BOSTON (WHDH) - A man who lost his legs in a South Boston building collapse earlier this year left rehab today.

Wilson Ortega left the Spaulding Rehabilitation Hospital Saturday, Oct. 8 on his brand-new prosthetic legs, a moment he said he never thought was possible.

“The first day they put those things on him, he thought he was never going to walk,” Ortega’s interpreter said.

In May, Ortega was part of the demolition crew working at the old Boston Edison Complex in South Boston when part of it collapsed on top of him. It took over a hundred firefighters to stabilize the building and free him.

The interpreter said Ortega still remembers every detail from that day.

“The last wood he cut, he didn’t realize that it was coming down, and it was too late,” the interpreter said. “When he looked down his legs were gone.”

He grew emotional speaking about his motivation for working so hard since that day.

“He does it for his son.” The interpreter said. “He always thinks about what his son will do if [Ortega] couldn’t walk, if he wasn’t here. So that’s his motive to live and keep going.”

Wilson’s doctors were proud of his attitude, and said it helped the recovery process immensely.

“This is a terrible thing that happened to him and yet he’s been able to look at it every single day and then meet those challenges,” one doctor said.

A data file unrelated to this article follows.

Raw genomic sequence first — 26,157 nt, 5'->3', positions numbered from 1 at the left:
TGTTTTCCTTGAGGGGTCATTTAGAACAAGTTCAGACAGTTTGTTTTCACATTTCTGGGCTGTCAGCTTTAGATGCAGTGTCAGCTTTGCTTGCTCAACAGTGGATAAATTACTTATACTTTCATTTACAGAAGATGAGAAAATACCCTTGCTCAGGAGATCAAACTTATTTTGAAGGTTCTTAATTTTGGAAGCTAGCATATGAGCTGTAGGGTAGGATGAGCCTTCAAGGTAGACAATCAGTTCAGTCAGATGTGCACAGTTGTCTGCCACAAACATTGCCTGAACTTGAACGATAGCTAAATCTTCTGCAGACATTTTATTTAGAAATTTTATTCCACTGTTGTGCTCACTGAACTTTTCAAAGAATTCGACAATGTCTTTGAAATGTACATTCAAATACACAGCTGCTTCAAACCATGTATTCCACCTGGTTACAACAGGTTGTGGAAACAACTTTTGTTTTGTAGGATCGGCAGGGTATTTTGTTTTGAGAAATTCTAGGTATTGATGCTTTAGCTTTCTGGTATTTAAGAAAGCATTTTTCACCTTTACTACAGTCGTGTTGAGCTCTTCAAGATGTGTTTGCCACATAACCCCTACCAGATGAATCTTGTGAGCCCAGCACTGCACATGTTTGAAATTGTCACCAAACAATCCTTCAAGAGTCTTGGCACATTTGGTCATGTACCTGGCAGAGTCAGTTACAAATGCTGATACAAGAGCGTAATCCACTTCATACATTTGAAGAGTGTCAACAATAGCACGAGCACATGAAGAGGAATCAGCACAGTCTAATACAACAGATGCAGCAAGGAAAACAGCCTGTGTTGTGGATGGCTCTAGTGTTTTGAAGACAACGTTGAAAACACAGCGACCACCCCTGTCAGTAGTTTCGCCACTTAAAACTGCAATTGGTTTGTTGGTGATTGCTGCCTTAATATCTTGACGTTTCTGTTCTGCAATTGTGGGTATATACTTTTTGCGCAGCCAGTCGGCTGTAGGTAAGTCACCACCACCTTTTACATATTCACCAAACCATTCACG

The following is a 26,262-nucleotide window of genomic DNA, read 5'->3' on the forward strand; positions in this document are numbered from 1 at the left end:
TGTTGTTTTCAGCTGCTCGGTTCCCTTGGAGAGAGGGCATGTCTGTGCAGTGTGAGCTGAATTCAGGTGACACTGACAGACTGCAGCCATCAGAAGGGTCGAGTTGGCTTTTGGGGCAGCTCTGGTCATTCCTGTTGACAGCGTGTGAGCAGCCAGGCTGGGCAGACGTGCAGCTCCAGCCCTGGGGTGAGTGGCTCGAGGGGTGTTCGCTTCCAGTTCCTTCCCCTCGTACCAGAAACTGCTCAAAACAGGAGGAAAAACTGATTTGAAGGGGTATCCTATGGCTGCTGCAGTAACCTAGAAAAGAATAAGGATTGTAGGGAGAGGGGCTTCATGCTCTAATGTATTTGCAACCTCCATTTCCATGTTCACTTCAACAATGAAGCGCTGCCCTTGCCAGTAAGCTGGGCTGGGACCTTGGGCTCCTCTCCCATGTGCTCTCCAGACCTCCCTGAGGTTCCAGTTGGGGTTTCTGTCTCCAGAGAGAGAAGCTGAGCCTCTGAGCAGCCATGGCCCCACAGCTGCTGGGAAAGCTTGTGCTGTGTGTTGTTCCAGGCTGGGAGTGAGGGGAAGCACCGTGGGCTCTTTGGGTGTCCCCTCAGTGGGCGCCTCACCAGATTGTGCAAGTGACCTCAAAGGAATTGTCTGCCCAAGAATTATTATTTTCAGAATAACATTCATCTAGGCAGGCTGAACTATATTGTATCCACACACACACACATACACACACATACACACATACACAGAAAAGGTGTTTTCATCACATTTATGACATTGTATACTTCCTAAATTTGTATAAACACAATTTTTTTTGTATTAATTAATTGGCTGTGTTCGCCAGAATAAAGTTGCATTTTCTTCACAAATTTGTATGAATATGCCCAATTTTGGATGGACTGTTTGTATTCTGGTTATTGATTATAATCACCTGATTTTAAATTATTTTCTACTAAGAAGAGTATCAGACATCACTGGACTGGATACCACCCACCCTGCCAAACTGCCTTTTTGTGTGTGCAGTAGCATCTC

Ortega went to Boston Medical Center immediately after the accident, then to Spaulding to start therapy. Today was the end of his second stint there now that his wounds have healed enough to accept his prosthetic legs, and his body strong enough to go through a week and a half of intensive therapy to learn how to walk again.

Staff at Spaulding said Ortega’s experience has been motivational for other patients.

“The other patients can see that it’s going to take some hard work,” one staff member said. “But with the right equipment and the right therapy team, and the right time, you can be successful.”

The team saw him off with a round of applause and plenty of hugs. But Ortega is far from done. He said he is seeking to become a motivational speaker to people going through similar recovery processes. And one more physical goal, according to his interpreter.

“Little by little, step by step, he wants to run.”

(Copyright (c) 2024 Sunbeam Television. All Rights Reserved. This material may not be published, broadcast, rewritten, or redistributed.)

Join our Newsletter for the latest news right to your inbox